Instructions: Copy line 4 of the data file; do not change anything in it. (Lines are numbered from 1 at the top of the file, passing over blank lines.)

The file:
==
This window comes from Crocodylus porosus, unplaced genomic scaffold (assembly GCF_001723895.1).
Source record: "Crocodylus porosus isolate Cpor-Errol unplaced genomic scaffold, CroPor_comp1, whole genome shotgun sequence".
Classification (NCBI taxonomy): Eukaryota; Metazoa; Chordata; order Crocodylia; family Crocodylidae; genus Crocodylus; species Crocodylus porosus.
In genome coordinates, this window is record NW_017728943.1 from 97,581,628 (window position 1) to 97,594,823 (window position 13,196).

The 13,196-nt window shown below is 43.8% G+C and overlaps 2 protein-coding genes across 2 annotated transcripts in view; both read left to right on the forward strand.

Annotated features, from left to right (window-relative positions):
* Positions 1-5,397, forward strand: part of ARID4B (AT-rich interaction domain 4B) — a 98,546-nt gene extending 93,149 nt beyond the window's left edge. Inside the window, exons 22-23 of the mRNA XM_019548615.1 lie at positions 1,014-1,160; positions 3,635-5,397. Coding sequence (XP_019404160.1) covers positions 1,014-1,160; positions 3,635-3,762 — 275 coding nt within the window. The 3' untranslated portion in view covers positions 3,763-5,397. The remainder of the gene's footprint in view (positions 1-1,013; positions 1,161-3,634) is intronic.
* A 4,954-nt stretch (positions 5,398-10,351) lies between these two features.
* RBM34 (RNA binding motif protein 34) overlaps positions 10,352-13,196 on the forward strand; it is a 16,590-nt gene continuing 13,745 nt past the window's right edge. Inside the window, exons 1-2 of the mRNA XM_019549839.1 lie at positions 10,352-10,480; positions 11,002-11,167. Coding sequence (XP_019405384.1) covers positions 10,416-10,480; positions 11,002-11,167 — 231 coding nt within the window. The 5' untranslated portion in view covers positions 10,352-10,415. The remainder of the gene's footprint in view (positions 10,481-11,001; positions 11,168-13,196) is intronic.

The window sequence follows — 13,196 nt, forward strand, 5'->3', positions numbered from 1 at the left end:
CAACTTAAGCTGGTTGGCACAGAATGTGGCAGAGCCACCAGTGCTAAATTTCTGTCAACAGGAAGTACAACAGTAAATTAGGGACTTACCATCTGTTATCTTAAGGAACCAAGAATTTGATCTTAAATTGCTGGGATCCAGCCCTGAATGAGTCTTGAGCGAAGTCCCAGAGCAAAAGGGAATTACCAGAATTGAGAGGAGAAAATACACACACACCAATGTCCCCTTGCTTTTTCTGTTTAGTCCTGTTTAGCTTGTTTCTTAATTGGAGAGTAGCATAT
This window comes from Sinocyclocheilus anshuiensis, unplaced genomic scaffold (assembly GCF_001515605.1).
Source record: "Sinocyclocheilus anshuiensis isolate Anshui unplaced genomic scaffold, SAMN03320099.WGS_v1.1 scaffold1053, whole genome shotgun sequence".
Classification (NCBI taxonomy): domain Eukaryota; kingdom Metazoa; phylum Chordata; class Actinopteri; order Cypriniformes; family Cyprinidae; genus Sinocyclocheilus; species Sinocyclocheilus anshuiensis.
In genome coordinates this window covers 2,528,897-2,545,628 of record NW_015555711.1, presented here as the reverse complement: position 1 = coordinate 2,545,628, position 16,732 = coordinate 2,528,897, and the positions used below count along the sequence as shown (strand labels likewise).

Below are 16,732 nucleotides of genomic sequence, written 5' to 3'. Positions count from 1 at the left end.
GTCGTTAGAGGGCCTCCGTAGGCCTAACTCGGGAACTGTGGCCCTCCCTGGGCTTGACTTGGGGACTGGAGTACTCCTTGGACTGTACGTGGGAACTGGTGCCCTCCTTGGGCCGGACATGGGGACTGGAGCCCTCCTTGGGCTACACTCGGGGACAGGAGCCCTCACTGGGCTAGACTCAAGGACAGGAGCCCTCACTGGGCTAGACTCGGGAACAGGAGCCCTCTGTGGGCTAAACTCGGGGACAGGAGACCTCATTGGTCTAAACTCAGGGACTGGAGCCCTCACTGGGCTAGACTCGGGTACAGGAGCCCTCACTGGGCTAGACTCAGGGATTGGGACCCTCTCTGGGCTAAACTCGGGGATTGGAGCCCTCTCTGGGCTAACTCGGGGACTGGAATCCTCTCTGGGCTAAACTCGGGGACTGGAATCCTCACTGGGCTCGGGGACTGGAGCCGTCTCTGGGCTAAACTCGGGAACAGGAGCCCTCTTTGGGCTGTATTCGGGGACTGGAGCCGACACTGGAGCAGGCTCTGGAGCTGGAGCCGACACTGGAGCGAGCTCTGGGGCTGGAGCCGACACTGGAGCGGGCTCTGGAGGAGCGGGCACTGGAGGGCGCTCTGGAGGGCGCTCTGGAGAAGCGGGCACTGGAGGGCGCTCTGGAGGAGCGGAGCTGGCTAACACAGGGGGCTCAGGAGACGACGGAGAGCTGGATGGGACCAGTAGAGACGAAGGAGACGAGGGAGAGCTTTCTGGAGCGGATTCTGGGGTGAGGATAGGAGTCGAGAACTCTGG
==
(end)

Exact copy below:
In genome coordinates, this window is record NW_017728943.1 from 97,581,628 (window position 1) to 97,594,823 (window position 13,196).